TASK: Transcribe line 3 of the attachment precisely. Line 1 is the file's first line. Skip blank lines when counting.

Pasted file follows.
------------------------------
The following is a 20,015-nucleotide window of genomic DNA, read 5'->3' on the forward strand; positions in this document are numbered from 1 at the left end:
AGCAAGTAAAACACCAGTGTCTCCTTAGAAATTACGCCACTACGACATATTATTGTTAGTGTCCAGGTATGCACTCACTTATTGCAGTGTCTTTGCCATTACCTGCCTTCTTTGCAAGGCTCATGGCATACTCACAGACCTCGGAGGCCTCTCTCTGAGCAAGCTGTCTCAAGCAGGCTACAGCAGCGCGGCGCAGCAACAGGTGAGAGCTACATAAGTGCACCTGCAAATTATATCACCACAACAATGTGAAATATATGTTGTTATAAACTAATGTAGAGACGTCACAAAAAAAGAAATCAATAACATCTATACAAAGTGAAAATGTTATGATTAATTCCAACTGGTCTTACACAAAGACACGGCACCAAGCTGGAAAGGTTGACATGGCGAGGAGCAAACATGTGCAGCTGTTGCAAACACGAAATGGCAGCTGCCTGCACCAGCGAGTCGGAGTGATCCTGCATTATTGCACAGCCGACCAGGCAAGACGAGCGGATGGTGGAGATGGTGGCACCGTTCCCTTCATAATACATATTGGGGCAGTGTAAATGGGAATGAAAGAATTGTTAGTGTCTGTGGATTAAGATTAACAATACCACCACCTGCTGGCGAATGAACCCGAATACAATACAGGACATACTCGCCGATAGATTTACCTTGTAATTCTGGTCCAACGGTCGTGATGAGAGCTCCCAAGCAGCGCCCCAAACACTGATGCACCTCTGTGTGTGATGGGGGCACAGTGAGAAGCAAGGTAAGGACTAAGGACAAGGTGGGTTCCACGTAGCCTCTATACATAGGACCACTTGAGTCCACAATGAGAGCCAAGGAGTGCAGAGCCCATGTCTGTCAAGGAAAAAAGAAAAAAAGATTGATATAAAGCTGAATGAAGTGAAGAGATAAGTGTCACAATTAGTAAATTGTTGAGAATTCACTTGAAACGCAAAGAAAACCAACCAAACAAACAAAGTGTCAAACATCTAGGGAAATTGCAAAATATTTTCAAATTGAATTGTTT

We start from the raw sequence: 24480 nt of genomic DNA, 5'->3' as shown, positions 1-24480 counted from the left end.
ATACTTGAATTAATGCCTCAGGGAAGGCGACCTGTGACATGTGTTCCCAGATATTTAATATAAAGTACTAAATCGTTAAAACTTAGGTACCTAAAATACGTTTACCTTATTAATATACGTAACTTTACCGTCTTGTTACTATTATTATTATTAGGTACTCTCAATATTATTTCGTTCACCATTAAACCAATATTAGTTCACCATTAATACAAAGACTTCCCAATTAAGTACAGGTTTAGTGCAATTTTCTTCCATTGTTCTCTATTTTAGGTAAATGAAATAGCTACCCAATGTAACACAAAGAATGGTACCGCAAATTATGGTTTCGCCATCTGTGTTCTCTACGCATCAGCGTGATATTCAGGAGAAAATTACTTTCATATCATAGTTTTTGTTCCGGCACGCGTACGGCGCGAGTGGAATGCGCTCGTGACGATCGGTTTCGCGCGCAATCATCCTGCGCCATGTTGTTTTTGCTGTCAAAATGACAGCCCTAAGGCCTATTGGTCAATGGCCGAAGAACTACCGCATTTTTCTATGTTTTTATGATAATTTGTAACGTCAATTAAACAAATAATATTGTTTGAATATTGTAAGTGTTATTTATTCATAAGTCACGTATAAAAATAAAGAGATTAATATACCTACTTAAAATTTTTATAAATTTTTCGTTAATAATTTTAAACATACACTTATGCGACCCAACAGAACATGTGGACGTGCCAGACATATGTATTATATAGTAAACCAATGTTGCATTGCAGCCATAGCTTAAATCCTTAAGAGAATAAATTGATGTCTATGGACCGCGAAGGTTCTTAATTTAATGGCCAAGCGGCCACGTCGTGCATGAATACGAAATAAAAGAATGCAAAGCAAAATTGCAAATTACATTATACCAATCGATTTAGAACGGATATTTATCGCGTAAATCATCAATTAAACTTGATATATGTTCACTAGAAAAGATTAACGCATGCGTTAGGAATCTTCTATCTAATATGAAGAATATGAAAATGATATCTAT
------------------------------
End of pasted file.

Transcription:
We start from the raw sequence: 24480 nt of genomic DNA, 5'->3' as shown, positions 1-24480 counted from the left end.